Due to weak state and administrative capacity, the Russian government has involved resource-rich non-state actors into policy-making since about 2005 and established numerous institutionalized platforms, networks, and forums. These networks mainly emerge on regional and local levels and are designed to generate policy advice, implement decisions, and contribute to output legitimacy. A crucial question is how the authorities govern and regulate these bodies under the terms of a hybrid regime. The paper sheds light on why and how state authorities interact with non-state actors and unravels functions and flavors of governance networks in Russia. Drawing on the empirical results of case studies on anti-drug policy conducted in the regions Samara and St Petersburg, the paper reveals that state dominance within networks is a significant characteristic, although authorities rarely apply explicit ‘hard’ tools of government onto collaborations with non-state actors. The paper also allows for theorizing on the role of governance networks in a hybrid regime.
Compared with other emerging and former command economies, Russia has low levels of entrepreneurial activity and exceptionally low levels of reported entrepreneurial intentions. Drawing on the theory of planned behaviour (TPB), this paper aims to examine the determinants of entrepreneurial intentions in Russia.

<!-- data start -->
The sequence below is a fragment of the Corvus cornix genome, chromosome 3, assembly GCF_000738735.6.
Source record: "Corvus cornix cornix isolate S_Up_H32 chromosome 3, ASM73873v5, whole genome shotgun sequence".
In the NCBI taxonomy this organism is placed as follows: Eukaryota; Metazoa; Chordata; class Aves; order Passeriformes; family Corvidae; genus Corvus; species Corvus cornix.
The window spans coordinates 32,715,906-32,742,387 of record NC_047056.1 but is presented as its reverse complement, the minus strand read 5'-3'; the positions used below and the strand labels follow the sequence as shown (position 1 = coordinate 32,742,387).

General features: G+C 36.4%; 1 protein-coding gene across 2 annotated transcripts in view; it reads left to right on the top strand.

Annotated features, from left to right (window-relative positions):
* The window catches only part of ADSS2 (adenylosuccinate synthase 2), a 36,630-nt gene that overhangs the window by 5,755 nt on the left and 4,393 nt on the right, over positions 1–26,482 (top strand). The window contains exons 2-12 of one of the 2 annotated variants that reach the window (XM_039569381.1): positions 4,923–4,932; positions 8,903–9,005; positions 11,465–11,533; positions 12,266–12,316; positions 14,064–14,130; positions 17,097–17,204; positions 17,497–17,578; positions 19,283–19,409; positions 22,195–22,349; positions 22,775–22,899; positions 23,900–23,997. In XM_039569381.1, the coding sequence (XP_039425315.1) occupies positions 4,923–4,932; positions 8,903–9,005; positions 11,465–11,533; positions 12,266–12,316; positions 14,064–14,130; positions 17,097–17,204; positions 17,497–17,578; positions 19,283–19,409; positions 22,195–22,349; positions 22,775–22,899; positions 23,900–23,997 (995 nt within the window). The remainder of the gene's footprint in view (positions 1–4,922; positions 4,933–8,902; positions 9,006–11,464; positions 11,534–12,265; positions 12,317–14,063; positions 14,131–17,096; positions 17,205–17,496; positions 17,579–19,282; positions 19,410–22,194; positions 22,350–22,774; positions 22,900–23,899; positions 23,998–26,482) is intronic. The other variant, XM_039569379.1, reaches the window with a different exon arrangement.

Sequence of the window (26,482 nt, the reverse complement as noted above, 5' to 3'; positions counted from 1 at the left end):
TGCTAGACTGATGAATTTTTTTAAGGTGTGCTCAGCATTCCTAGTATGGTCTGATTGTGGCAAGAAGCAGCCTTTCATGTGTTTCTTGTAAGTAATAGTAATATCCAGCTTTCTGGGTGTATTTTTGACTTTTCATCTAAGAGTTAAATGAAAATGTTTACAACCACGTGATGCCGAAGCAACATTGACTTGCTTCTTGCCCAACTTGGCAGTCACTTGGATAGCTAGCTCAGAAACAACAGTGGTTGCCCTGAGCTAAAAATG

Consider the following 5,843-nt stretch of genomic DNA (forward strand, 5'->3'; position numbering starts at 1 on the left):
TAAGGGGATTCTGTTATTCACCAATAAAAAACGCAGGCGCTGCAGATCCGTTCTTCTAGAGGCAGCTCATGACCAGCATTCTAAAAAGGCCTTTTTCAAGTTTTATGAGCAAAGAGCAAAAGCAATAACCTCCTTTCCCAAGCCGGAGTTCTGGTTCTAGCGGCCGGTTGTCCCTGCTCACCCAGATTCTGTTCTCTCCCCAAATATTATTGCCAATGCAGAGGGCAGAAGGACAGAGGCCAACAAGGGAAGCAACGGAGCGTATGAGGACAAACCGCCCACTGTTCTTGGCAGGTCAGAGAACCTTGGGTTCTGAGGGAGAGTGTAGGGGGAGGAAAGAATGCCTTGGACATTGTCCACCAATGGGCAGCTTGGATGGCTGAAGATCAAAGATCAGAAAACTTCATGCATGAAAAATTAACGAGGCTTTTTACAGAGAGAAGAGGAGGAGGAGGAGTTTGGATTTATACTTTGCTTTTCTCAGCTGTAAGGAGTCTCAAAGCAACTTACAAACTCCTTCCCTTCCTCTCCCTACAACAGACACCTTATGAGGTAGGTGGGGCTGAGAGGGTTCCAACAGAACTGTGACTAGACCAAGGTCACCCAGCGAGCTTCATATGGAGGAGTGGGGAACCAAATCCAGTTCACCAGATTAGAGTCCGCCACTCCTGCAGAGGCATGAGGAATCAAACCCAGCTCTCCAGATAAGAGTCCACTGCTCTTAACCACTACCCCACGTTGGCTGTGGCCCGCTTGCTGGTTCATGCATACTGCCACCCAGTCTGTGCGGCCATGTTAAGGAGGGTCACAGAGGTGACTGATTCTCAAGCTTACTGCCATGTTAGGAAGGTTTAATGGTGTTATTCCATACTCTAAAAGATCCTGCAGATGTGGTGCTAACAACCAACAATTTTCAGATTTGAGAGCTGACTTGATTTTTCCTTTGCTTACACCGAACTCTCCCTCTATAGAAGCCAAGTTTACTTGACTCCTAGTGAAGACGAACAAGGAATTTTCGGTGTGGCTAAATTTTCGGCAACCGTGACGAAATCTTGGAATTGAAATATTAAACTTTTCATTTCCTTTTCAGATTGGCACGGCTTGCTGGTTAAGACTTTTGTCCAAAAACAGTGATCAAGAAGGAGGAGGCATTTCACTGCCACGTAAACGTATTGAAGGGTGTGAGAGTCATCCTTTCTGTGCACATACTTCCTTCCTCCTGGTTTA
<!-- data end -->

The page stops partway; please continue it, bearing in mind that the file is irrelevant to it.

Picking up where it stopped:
Using individual level data from two waves (2013 and 2018) of the Global Entrepreneurship Monitor (GEM) survey, the paper presents a range of semi-nonparametric logistic regressions estimating the determinants of reported entrepreneurial intention among the Russian adult population not already engaged in entrepreneurial activity. These data allow for the first empirical exploration of the TPB in the Russian context.
The results provide evidence in support of two (“attitudes” and “perceived behavioural control”), from three, origins of the theory of planned behaviour. Firstly, positive attitudes towards entrepreneurship, in the form of employment seeking and direct (own experience) or indirect (experience through social networks) entrepreneurial knowledge are both positively associated with intention. Secondly, individuals who consider their environment to be conducive to entrepreneurship and who believe they have the knowledge and skills required to be entrepreneurs are more likely to intend entrepreneurial action.
In view of the limited entrepreneurial activity and low levels of reported entrepreneurial intention in Russia, it is important to understand the drivers of these intentions if the appropriate policy responses are to be identified and adopted. This research represents the first substantive efforts to comprehensively examine the determinants of entrepreneurial intentions for Russia and allows us to propose several policy relevant conclusions.